Did You Know That Food Can Help Wounds Heal?

By |2018-07-10T15:23:35+00:00Updated: January 10th, 2015|Diabetes Management, DIY Diabetes Articles|0 Comments

People with diabetes do not heal as efficiently as people with normal blood sugar levels. Certain foods can help your wounds heal and also help keep your blood sugar optimal.

Protein helps to repair tissue:

  • Fish
  • Shellfish
  • Eggs (egg whites have protein and no cholesterol)
  • Cheese (low fat is better for your heart)
  • Poultry
  • Lean meat
  • Nut butters (peanut butter, almond butter, cashew butter, etc.)

Carbohydrates give you energy:

  • Starch (bread – whole grains are best – cereal, noodles, rice, barley, kasha)
  • Starchy vegetables (sweet or white potatoes, corn, peas, beans)
  • Non-starchy vegetables (broccoli, green beans, asparagus, salad greens)
  • Fruit
  • Milk (drinking milk, soymilk or yogurt)

Fat allows you to absorb your fat soluble vitamins – A, D, E, K:

  • Oil (olive and canola oil are best for your heart)
  • Nuts (are good for your heart and health)
  • Avocado (is good for your heart)
  • Margarine (pick one without trans fat)
  • Butter (use more sparingly)

The following vitamins are excellent to heal wounds most efficiently:

Vitamin C – foods with high levels:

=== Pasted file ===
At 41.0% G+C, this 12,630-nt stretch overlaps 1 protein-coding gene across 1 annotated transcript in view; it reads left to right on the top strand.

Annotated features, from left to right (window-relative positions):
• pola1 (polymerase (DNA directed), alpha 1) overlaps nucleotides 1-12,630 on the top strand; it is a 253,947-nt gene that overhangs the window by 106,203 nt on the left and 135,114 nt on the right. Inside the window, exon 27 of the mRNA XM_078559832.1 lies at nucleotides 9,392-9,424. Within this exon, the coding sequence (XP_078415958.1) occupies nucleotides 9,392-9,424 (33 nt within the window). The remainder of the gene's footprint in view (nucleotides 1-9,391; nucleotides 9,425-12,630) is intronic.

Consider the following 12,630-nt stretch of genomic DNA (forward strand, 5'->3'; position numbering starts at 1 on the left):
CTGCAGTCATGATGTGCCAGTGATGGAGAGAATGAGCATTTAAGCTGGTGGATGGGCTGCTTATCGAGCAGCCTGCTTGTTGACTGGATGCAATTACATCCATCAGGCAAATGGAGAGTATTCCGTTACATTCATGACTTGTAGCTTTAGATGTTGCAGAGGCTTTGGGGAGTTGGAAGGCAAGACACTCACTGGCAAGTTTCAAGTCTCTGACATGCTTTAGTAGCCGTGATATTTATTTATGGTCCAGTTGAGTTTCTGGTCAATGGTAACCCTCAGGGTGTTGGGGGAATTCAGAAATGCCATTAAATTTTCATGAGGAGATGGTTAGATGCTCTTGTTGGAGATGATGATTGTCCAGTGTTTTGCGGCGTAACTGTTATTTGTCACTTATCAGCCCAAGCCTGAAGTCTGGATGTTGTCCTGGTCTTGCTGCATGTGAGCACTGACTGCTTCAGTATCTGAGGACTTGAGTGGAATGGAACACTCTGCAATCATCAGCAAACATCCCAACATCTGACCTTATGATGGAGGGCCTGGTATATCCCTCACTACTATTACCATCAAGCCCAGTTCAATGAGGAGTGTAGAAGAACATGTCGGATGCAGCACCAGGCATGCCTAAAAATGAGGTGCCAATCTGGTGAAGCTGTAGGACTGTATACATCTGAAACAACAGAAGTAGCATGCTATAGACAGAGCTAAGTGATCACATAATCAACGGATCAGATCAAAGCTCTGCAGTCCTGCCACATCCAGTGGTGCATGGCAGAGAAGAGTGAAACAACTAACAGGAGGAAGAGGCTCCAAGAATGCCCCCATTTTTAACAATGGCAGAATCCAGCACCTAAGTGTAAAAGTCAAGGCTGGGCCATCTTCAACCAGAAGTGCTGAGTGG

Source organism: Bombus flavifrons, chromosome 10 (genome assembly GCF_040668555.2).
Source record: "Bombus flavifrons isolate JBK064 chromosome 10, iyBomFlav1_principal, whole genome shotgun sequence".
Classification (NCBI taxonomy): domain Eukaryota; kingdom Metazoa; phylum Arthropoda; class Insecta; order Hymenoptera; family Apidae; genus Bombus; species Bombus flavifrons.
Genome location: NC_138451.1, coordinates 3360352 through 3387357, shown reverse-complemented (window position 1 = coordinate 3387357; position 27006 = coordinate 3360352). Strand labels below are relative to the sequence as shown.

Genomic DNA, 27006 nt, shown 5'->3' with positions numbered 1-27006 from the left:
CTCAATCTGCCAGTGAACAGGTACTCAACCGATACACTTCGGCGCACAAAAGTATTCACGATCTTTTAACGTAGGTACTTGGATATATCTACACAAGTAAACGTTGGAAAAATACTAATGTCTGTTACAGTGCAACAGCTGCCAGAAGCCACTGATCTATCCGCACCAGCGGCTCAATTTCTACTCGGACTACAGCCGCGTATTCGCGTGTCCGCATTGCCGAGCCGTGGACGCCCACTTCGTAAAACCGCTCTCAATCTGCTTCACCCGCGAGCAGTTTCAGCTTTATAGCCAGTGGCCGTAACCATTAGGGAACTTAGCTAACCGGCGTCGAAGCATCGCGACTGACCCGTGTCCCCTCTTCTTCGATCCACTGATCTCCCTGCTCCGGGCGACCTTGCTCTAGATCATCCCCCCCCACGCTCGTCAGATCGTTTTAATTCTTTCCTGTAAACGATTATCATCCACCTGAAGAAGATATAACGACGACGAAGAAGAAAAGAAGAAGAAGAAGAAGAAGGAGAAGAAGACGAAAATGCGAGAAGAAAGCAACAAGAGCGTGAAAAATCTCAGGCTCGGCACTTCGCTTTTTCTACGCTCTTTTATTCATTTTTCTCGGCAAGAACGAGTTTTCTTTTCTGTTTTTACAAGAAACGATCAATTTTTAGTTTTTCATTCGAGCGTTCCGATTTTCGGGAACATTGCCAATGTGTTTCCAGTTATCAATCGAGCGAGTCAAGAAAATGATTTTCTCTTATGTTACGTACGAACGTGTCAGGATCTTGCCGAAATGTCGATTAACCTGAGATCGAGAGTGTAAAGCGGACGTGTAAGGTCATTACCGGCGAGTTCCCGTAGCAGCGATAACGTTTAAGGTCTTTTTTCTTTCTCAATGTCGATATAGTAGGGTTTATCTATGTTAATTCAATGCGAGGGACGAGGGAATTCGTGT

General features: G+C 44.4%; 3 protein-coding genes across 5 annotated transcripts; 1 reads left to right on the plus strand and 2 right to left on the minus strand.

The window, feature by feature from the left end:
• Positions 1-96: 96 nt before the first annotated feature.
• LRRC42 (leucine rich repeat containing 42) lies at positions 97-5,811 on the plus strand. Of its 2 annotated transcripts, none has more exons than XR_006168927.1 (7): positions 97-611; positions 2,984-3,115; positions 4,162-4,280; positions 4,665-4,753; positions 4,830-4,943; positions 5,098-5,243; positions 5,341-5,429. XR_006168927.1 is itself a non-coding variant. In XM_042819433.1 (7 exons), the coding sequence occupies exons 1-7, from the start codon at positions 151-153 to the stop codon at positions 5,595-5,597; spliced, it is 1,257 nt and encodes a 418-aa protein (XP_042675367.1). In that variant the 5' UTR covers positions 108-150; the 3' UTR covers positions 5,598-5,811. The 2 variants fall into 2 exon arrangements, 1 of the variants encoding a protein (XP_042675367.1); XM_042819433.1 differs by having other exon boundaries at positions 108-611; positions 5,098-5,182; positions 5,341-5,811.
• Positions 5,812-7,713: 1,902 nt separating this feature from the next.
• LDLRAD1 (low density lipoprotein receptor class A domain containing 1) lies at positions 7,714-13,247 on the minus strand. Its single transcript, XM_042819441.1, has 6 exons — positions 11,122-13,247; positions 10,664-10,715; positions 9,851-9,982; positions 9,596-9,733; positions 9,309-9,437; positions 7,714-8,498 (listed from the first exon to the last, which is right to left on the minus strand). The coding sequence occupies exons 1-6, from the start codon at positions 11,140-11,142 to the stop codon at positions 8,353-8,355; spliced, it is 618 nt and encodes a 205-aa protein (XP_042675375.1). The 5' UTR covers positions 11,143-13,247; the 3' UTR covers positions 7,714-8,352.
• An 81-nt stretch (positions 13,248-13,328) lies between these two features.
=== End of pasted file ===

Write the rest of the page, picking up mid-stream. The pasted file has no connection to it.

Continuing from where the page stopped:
• Peppers (especially red)
  • Kiwi fruit
  • Tomatoes
  • Citrus fruits (oranges, grapefruits)
  • Broccoli

Vitamin A – foods with high levels:

  • Orange colored fruits/vegetables
  • Dark green leafy vegetables

Vitamin E – foods with high levels:

  • Whole grains
  • Wheat germ
  • Dark leafy green vegetables
  • Eggs**
  • Nuts and seeds

Vitamin B – foods with high levels:

  • Whole grains (wheat and oats)
  • Fish and seafood
  • Poultry and meat
  • Eggs**

Zinc – foods with high levels:

  • Oysters (very high)
  • Protein
  • Beans

** Egg yolks contain vitamins and cholesterol while egg whites contain protein

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About the Author:

Marci SloaneMarci Sloane, MS, RD, LD/N, CDE, is a registered and licensed dietitian/nutritionist and certified diabetes educator. She grew up in NYC where she graduated with a degree in Nutrition and Physiology from Teachers College at Columbia University. For over a decade, Marci managed a Diabetes and Nutrition Education Center at a multi-bed hospital in South Florida and has been counseling people on healthy eating, weight loss, and managing diseases and conditions such as: diabetes, pre-diabetes, healthy eating, heart disease, weight loss, high cholesterol, high triglycerides, hypertension, hypoglycemia and a host of other nutrition-related diseases. Marci is an American Diabetes Association Valor Award recipient and lectures frequently to the public and healthcare professionals. Marci was a featured panelist for the Sun-Sentinel's "Let's Take It Off" weight loss program, was highlighted in the Palm Beach Post: Meet Your Neighbor, "Woman's book on healthy eating uses humor as a key ingredient" and was a participant in their Diabetes Series in 2007. Marci Sloane is a member of the American Diabetes Association’s Health Professional Committee.

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